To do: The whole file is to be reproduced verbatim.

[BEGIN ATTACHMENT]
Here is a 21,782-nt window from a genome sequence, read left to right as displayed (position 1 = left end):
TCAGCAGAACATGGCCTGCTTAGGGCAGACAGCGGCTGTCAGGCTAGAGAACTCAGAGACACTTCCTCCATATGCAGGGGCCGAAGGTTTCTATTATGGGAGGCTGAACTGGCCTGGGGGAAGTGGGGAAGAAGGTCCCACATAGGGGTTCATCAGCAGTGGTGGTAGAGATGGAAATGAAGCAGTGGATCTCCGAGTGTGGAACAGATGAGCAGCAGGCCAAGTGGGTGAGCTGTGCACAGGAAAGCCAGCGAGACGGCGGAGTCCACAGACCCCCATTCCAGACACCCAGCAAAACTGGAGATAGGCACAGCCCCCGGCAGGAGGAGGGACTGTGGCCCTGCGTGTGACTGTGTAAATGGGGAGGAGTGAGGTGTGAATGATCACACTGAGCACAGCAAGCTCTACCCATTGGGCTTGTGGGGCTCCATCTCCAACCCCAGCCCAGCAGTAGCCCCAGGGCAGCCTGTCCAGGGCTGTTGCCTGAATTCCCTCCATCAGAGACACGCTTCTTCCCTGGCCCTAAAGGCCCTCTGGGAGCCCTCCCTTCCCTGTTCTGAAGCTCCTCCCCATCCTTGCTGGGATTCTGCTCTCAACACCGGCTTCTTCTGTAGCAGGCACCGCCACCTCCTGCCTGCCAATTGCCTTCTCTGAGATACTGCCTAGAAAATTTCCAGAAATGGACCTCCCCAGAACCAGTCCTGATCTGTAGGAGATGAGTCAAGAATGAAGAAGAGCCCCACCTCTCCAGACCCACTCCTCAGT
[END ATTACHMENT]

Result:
Here is a 21,782-nt window from a genome sequence, read left to right as displayed (position 1 = left end):
TCAGCAGAACATGGCCTGCTTAGGGCAGACAGCGGCTGTCAGGCTAGAGAACTCAGAGACACTTCCTCCATATGCAGGGGCCGAAGGTTTCTATTATGGGAGGCTGAACTGGCCTGGGGGAAGTGGGGAAGAAGGTCCCACATAGGGGTTCATCAGCAGTGGTGGTAGAGATGGAAATGAAGCAGTGGATCTCCGAGTGTGGAACAGATGAGCAGCAGGCCAAGTGGGTGAGCTGTGCACAGGAAAGCCAGCGAGACGGCGGAGTCCACAGACCCCCATTCCAGACACCCAGCAAAACTGGAGATAGGCACAGCCCCCGGCAGGAGGAGGGACTGTGGCCCTGCGTGTGACTGTGTAAATGGGGAGGAGTGAGGTGTGAATGATCACACTGAGCACAGCAAGCTCTACCCATTGGGCTTGTGGGGCTCCATCTCCAACCCCAGCCCAGCAGTAGCCCCAGGGCAGCCTGTCCAGGGCTGTTGCCTGAATTCCCTCCATCAGAGACACGCTTCTTCCCTGGCCCTAAAGGCCCTCTGGGAGCCCTCCCTTCCCTGTTCTGAAGCTCCTCCCCATCCTTGCTGGGATTCTGCTCTCAACACCGGCTTCTTCTGTAGCAGGCACCGCCACCTCCTGCCTGCCAATTGCCTTCTCTGAGATACTGCCTAGAAAATTTCCAGAAATGGACCTCCCCAGAACCAGTCCTGATCTGTAGGAGATGAGTCAAGAATGAAGAAGAGCCCCACCTCTCCAGACCCACTCCTCAGT